The modern need to communicate is best served through broadband internet services. Since the United States Postal Service (USPS) is charged with connecting the country in Article I of the US Constitution, a national broadband service ought to be created and managed under the auspices of USPS.
(And many in the 1790's wanted to privatize the USPS since its initial creation, not seeing why no one should profit from delivering the mail.)
One of the many things the Founding Fathers (in the Federalist Papers) worried about when holding the Constitutional Convention was whether the country was too spread apart to function effectively. The Republics they studied in the Ancient World (whether Greek or Roman) were typically much smaller and more compact than the proposed unification of the 13 original colonies.
The Fathers worried about how to glue the country together, recognizing that the disparate interests would challenge the citizenry. The citizenry needed to be able to communicate with each other, to lay out the various arguments for the competing points of view. The Fathers thought the need to communicate and broadcast information and news was so important that they created the United States Post Office in the Constitution: it mentioned in Article I. That and the post roads so that the mail could be more easily carried from one end of the country to the other. And so that every little backwater could be served.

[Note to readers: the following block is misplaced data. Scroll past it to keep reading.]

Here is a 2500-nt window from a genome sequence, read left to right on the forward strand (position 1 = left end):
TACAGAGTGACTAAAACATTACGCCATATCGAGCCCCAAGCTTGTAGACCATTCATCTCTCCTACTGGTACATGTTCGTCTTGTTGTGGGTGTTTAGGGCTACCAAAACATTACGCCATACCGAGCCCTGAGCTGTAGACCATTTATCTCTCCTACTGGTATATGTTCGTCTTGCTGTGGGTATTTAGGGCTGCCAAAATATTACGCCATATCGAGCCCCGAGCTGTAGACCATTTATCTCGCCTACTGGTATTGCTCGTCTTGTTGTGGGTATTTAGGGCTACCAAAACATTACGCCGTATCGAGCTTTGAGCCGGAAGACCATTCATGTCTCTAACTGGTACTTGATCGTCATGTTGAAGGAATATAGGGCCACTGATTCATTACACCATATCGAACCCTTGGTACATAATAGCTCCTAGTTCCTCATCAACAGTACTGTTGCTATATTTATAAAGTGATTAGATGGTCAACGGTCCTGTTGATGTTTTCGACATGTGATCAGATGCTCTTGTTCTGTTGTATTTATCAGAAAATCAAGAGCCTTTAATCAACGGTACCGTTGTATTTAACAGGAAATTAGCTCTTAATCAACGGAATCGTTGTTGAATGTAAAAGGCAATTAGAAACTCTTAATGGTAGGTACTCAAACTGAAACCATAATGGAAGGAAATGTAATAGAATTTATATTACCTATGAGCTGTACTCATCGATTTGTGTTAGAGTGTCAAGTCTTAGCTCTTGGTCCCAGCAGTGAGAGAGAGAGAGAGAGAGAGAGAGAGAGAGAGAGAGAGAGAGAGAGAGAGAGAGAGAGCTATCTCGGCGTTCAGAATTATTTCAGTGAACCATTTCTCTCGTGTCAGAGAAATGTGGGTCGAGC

As a matter of fact, the country had already been challenged by those who did not want to pay the taxes imposed under the country organized under the Articles of Confederation. The Articles rendered too weak a central government to put down the Shay's and the Whiskey rebellions of 1780's, which effectively ended the first constitution. The Fathers discovered that central government was too weak to counter these armed challenges to its power.
Their solution was our current constitution, amended by the Bill of Rights before the document was even ratified the first time.